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Jonathan Portes is professor of economics and public policy at King’s College London
We’re used to hearing apocalyptic descriptions of the impact of the Covid-19 pandemic on the UK economy: “the largest fall in economic output since 1709”, was the Office for National Statistics’ verdict eight months ago.
Yet the Office for Budget Responsibility, in its report on Wednesday’s budget, estimates that the long-term impact of Brexit will be more than twice as great as Covid.
It thinks that Brexit will reduce UK productivity, and hence GDP per capita, by 4%, while the impact of Covid on GDP will only be 2%, with a slightly smaller impact on GDP per capita.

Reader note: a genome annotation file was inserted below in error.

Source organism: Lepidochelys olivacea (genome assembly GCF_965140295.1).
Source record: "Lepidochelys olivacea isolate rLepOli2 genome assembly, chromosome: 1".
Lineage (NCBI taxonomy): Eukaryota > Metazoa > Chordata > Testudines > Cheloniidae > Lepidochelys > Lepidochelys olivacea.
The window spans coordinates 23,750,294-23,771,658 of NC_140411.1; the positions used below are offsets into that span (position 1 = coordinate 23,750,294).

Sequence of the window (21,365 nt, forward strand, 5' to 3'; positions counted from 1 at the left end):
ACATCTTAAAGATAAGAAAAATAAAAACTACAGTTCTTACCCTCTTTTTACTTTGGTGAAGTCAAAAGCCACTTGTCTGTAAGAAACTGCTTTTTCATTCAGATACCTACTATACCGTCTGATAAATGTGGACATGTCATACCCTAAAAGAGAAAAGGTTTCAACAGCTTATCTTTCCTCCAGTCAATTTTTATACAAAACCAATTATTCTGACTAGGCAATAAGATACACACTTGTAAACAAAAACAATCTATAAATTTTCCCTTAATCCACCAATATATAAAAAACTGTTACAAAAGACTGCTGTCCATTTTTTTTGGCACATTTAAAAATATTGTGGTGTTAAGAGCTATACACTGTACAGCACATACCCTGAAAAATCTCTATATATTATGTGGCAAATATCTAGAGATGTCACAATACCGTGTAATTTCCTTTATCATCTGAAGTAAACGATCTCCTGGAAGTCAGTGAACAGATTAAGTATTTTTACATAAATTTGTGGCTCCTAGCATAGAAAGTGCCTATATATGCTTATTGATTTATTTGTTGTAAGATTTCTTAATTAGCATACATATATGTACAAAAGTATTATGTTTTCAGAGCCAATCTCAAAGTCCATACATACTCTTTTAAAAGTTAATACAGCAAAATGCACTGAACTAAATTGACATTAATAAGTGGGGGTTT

No model includes everything. The OBR’s is no exception.
It hasn’t accounted for the damage done to education during the pandemic, especially for poorer kids.
Here, the government’s failure to fund a serious catch-up programme could leave permanent scars – both economic and social.
And, on the other side, a more liberal migration system towards non-European migrants could, in principle, offset some of the damage of Brexit.
But so far, it looks as if, from an economic perspective, Covid is for Christmas, while Brexit is for life.